It’s nice when good things happen to good people. It reinforces our faith in humanity. As such, I’m not surprised about the outpouring of adulation for Twins Designated Hitter, Jim Thome. Thome, a former Phillies first baseman, hit his 600th career home run on Monday. His career accomplishments will likely land him in the Hall of Fame one day. After playing 11 seasons in Cleveland for the Indians, Thome signed a monster free agent contract with the Phillies before the 2003 season. It was a move 1 part baseball, 2 parts public relations and marketing. Sure, the Phillies were a reasonably competitive team at the time, but Thome’s signing was ownership’s chief “Hey, come to the new stadium we tricked you into paying for!” plea.
|Thome with Chase Utley.|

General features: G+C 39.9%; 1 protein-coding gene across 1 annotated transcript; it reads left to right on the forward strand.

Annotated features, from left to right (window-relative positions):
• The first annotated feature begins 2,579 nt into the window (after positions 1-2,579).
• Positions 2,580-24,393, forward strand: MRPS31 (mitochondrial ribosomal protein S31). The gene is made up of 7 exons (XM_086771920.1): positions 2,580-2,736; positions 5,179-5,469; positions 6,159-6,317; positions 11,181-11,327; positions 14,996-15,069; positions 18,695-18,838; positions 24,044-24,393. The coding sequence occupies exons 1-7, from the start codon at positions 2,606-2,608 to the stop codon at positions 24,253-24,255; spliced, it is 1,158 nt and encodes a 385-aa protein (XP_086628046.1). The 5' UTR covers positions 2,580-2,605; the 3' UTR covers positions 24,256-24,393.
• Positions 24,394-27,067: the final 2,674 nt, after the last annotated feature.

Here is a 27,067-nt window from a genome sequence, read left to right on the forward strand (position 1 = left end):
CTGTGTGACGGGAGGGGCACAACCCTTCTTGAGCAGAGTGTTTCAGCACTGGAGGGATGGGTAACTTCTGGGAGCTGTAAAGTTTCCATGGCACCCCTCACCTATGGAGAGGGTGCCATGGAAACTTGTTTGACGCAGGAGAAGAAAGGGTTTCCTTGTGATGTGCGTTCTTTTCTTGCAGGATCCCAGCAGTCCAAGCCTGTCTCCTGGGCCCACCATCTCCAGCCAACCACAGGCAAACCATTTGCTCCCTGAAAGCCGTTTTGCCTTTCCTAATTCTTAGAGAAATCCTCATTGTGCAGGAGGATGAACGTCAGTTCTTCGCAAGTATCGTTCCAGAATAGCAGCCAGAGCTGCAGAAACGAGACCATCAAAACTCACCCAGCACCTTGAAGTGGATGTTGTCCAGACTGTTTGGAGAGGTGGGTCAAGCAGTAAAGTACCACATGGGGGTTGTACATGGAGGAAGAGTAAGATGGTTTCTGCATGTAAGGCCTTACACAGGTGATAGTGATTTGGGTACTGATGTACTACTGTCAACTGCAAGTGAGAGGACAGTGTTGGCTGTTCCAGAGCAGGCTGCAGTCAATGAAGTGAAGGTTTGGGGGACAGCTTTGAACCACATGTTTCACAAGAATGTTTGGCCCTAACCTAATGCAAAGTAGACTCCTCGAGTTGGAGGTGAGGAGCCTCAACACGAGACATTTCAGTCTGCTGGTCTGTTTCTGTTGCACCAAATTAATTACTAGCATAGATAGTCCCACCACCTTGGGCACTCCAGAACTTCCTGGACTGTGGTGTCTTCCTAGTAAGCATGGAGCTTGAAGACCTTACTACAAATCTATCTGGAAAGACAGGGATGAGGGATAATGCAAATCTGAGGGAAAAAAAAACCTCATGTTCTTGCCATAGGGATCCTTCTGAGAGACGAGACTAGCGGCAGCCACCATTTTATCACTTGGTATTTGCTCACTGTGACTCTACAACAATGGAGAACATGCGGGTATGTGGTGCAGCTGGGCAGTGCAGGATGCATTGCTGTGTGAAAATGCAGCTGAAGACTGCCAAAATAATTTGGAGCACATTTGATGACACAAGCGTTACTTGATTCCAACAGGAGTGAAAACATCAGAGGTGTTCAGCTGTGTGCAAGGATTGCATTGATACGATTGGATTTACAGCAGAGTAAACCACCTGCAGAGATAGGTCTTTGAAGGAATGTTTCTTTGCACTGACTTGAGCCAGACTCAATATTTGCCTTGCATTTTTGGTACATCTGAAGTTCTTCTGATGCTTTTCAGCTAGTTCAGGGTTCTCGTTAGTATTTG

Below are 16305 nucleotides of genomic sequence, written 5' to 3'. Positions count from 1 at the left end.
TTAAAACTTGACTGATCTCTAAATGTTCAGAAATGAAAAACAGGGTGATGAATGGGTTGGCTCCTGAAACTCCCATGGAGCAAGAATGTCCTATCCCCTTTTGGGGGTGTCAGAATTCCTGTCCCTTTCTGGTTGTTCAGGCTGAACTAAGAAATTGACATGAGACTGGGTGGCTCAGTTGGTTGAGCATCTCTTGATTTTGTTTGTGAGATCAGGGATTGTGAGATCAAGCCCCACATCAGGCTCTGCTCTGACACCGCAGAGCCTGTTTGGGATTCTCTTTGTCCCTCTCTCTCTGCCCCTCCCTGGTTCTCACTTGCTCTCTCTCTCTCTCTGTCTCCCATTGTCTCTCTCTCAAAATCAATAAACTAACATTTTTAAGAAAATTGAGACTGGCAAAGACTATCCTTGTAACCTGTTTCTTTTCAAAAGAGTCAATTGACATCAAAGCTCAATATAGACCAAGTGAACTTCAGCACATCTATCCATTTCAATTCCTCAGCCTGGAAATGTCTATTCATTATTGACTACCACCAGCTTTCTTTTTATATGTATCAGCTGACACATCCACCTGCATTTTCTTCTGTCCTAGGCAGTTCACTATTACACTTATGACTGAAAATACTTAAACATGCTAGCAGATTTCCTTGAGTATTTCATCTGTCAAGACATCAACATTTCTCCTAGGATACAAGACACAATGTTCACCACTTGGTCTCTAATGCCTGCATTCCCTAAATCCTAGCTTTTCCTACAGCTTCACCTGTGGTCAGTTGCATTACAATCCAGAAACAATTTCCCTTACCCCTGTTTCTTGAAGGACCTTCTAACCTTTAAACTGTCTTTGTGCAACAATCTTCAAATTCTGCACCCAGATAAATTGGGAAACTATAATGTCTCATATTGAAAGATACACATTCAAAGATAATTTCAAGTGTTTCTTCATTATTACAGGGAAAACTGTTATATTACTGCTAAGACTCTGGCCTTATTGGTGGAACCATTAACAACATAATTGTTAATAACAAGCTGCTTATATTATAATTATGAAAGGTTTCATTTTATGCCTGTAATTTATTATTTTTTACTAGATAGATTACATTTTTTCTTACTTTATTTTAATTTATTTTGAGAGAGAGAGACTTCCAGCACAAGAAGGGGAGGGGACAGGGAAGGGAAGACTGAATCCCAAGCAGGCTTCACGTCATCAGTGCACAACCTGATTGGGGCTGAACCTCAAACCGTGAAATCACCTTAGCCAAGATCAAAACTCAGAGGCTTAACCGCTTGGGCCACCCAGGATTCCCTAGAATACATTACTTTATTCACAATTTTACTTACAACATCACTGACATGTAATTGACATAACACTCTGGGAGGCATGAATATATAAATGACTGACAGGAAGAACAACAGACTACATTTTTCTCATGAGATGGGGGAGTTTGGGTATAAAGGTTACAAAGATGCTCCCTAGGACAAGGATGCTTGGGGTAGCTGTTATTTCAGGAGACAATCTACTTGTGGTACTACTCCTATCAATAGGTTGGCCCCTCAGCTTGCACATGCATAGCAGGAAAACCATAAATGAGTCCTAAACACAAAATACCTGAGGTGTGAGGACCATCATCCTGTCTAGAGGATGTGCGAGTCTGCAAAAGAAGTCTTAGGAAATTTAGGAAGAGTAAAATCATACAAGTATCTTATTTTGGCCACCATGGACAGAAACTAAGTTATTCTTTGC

In 2004, when Citizens Bank Park opened, Thome was already the face of an awkward franchise. A 24 year old Jimmy Rollins and a 26 year old Pat Burrell hadn’t yet grabbed hold of the reigns in the clubhouse from the likes of Bobby Abreu and Mike Lieberthal. The on field play of Burrell, Rollins, Lieberthal, David Bell and Marlon Byrd was frustratingly erratic and Abreu (one of the greatest Phillies ever) was totally unlikeable despite his excellence. The pitchers were all awful. Combining the 2003 and 2004 seasons, only Randy Wolf in 2003 had a sub-4 ERA. Thome had to step in and immediately be the Phillies bell cow, producing on the field and shining behind the microphones. He did. He played two full, terrific seasons for the Phillies before getting hurt in his third year (like 34 year old players often do). The player who replaced him during his injury? Ryan Howard. The Phillies realized they had a cheaper, younger alternative to Thome and so he was traded during the following offseason. In just two and a half years, Thome managed to make a lasting mark upon our fair city. He gets a standing ovation every time he comes back. His name graces the short list of ex-Philadelphia athletes that the town still loves. A number of specific criteria must be met to get on that list and the All Time Ex-Philadelphia Athlete Roster deserves its own column one day, but for now Thome deserves a column all to himself.